Previous caselaw such as Regents of the University of California v. Bakke (1978) andGrutter v. Bollinger (2003) support universities’ consideration of race in admissions processes, but such processes must withstand the test of “strict scrutiny.” To do this they have to prove the use of race serves a compelling need, demonstrate to a federal court their race-based admissions processes are narrowly tailored, and that there is no other race-neutral way to achieve the same outcome without such a process.

This is where the case falls apart for UT. The Top Ten Percent Plan achieves diversity without using race. The question is how much diversity is enough, or enough to achieve a “critical mass”?

The reality of Texas’s public high schools is that many are majority-minority schools, especially in urban areas. “While the Top Ten Percent Plan boosts minority enrollment by skimming from the tops of Texas high schools, it does so against this backdrop of increasing resegregation in Texas public schools, where over half of Hispanic students and 40% of black students attend a school with 90%–100% minority enrollment.”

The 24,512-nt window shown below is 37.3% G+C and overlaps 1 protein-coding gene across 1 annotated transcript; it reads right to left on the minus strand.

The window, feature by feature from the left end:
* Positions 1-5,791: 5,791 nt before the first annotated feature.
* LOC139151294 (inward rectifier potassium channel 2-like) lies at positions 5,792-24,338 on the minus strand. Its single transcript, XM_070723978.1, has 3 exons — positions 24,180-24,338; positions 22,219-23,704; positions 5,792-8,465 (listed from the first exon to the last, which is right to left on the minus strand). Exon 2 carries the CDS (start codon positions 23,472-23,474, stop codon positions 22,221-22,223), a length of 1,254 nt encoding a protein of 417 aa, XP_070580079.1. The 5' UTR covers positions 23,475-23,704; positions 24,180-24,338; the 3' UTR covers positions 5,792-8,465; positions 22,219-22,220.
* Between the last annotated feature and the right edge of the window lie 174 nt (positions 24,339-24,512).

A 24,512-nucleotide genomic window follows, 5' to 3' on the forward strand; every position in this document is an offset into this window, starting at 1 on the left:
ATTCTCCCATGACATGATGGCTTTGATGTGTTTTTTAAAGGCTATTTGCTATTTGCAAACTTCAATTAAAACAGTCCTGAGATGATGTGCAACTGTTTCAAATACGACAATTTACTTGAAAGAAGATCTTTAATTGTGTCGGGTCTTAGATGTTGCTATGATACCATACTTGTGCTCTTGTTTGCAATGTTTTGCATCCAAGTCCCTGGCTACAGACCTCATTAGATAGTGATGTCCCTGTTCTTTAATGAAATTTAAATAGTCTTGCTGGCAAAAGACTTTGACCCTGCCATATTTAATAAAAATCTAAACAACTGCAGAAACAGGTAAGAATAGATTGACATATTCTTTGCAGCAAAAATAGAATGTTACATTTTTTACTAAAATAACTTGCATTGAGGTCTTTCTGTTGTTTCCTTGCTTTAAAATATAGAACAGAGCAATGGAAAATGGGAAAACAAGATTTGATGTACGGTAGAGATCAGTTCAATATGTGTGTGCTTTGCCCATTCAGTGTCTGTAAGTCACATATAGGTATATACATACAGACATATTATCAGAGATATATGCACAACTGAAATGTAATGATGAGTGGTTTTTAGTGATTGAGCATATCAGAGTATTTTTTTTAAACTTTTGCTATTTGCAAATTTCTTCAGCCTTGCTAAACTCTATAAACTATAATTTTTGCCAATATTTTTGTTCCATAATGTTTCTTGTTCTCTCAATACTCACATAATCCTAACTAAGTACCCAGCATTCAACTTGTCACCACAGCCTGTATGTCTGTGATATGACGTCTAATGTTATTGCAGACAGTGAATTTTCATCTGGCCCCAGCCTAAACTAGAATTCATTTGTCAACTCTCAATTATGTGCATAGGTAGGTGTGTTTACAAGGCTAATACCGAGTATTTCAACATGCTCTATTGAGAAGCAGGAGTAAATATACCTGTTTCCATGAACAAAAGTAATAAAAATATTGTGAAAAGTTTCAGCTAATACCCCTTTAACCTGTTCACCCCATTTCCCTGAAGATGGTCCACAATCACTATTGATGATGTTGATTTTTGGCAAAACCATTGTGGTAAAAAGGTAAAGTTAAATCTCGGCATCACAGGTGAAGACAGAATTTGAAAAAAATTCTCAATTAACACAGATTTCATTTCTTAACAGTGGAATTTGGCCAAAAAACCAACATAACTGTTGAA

Segregated neighborhoods pervasive in Texas keep Hispanic schools Hispanic, black schools black, and white schools white. Certainly, majority-minority schools are not unique to Texas, they’re everywhere in America. And while we may be inclined to praise the Texas legislature for enacting seemingly progressive policies that attempt to remedy the problem, remember that this legislation only works if the public schools in the state stay segregated. To celebrate Texas’ TTPP would be like rooting for Linda Brown in Brown v. Board of Ed. to have stayed at her majority-minority school so that she too could maybe have a shot at getting into college.

So Fisher will win this case, for starters, because Justice Kennedy’s majority opinionin Fisher I was clear to the lower court – unless something changes, as it stands, the UT’s use of race doesn’t satisfy the narrow tailoring requirement of strict scrutiny. “Strict scrutiny is a searching examination, and the government bears the burden to prove ’that the reasons for any [racial] classifications [are] clearly identified and unquestionably legitimate.’” While the UT, like many universities, has a legitimate desire “to further a compelling interest in obtaining the educational benefits that flow from a diverse student body” it changed nothing to its admissions policies since the majority’s warning.